Director, The Center for Pain Recovery, PLLC, Waterford, MichiganDaniel A. Schwarz, MD, CMRO, is in private practice at The Center for Pain Recovery, Southfield, MI. He graduated medical school from the University of Illinois at Chicago in 1988. He continued on to complete a General Surgery Residency at the University of Toledo becoming Board Certified in 1994. He was appointed a Clinical Instructor of Surgery at UT, training surgery and ER residents as a level I trauma surgeon, primarily on weekends. He did research during the week at the University of Michigan as part of a Plastic Surgery training program through 1996. After a business sabbatical, he returned to the University of Michigan, continuing Plastic Surgery research, achieving grants and awards, including co-authoring a funded NIH RO1 grant. Recognizing his interests in co-occurring disorders and unresolved chronic pain cases from surgery, he pursued a fellowship in Addiction Medicine under John Hopper, MD, who currently has the only ABAM certified program in Michigan. He became Board Certified in 2010 and is also MRO certified, directing several CLIA high-complexity urine toxicology labs, based upon his research using HPLC, and histopathology throughout his training. He actively practices pain management and addiction medicine. He is on the national speaker's bureau for Alere Toxicology, lecturing to physicians focusing on responsible opioid prescribing and medication monitoring, alongside the regional DEA Director of Diversion for MI, OH and KY. He consulted in pharmacogenetics as Chief Medical Advisor for Iverson Genetics from 2012-2013 before joining Proove Biosciences in October 2013 as their Medical Director of Pain and Addiction, and has multiple abstracts, presentations, and recently submitted manuscripts in the field. He currently is the Principal Investigator and co-developer of two large IRB approved multi-site, prospective studies on chronic pain patients, pain perception and opioid abuse risk using pharmacogenetics.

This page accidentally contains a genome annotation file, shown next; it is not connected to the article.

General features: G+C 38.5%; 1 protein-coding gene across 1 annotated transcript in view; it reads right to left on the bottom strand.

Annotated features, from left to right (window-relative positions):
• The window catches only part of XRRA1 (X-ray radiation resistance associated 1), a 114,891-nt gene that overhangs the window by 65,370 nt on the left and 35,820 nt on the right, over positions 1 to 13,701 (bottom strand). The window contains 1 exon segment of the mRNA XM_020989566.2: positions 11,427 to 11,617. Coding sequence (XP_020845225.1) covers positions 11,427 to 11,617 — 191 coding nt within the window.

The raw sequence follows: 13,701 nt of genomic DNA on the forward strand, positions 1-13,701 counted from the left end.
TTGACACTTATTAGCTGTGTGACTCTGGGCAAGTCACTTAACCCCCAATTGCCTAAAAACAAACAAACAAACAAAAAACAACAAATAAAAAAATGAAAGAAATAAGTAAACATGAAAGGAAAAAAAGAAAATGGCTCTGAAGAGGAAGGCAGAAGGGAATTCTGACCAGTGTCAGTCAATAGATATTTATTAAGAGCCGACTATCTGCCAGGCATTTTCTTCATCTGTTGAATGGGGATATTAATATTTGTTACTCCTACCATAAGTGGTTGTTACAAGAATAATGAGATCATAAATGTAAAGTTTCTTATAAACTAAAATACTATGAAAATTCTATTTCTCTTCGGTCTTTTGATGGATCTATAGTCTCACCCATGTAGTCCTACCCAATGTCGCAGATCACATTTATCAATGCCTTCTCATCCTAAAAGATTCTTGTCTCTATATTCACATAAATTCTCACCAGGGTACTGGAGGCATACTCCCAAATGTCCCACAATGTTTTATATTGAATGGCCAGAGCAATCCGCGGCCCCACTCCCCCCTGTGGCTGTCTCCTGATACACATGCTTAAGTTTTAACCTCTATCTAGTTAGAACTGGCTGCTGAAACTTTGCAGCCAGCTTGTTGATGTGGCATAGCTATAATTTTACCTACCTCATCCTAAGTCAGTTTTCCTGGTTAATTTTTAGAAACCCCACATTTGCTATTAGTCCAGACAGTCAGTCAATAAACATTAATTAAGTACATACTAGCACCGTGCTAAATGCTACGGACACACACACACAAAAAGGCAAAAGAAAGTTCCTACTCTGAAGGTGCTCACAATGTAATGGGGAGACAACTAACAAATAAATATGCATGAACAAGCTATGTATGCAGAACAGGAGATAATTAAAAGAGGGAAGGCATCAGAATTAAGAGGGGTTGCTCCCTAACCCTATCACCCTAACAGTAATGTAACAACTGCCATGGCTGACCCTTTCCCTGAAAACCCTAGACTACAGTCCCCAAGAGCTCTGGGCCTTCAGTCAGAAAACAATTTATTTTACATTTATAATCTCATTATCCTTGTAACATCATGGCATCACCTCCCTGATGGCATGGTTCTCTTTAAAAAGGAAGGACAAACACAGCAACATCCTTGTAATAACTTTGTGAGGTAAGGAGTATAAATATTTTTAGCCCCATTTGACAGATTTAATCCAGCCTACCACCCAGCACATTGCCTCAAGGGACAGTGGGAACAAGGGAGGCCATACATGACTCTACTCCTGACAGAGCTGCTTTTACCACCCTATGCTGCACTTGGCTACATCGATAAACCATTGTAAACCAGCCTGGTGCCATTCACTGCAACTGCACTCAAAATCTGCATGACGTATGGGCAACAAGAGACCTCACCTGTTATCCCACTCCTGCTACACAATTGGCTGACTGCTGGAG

Program Director, Internal Medicine Residency, St. Joseph Mercy Hospital, Ypsilanti, MichiganDr. Hopper attended Medical School at Wayne State University and completed his residency in Combined Internal Medicine and Pediatrics at the University of North Carolina, where he served as Co-Chief Resident in Pediatrics. Dr. Hopper was appointed to the faculty at Wayne State University School of Medicine in 1994 where he served as Associate Program Director for the Med-Peds Residency and Medical Director of the Department of Psychiatry’s Research Division on Substance Abuse. From 2005 to 2008, he was the Chief Medical Officer at Brighton Hospital, the second oldest addiction treatment hospital in the United States. In addition to his many clinical and teaching awards, Dr. Hopper serves on the Editorial Board of the Journal of Opioid Management. Since 2008 Dr. Hopper has directed the Internal Medicine Residency Program at St. Joseph Mercy Hospital in Ann Arbor, Michigan. In 2013 Dr. Hopper started Michigan’s first American Board of Addiction Medicine approved addiction fellowship.
VP, US Laboratory Innovation/Operations, Alerel Toxicology, Gretna, LouisianaChief Toxicologist and laboratory operations at Alere Toxicology. Served in the Drug Testing Advisory Board from 1993 to 1996. Managed part of the Atlanta Olympic Drug testing laboratory in 1996. Faculty memeber for the ASAM Medical Review course for over 20 years. M.P has over 30 years experience in fornesic and clinical toxicology.
11:00 AM - 12:30 PM
Room: 400/402, Fourth Floor
Director, The Center for Pain Recovery, PLLC, Waterford, Michigan
Program Director, Internal Medicine Residency, St. Joseph Mercy Hospital, Ypsilanti, Michigan
VP, US Laboratory Innovation/Operations, Alerel Toxicology, Gretna, Louisiana
Targeted for the addictionologist treating pain management, medically assisted treatment of addiction and co-occurring disorders, their pharmacological interventions and potential interactions is required training. Knowledge of medications targeting the central nervous system (CNS) including opioid, serotonin, dopaminergic, GABA and their various receptors, transporters and metabolic pathways are integral to therapeutic outcomes. Personalized medicine helps prevent adverse drug reactions (ADRs), insures therapeutic drug levels and proper prescribing. Pharmacogenetics (PGx) is extensively studied in both the etiology and treatment of addiction. PGx allows physicians to assess individual DNA that codes for hepatic drug metabolizing enzymes and CNS pathways, thus determining how patients will respond to commonly prescribed pain management, behavioral health and medically assisted treatment medications. Rather than assuming one dose fits all, physicians now have the tools to determine the rate specific drugs are metabolized, and modify their regimen to avoid potential ADRs, or alternatively increase their dose to insure therapeutic levels. The goal is to help prevent side effects, encourage compliance, and complement our urine drug monitoring systems for a safer, more effective treatment.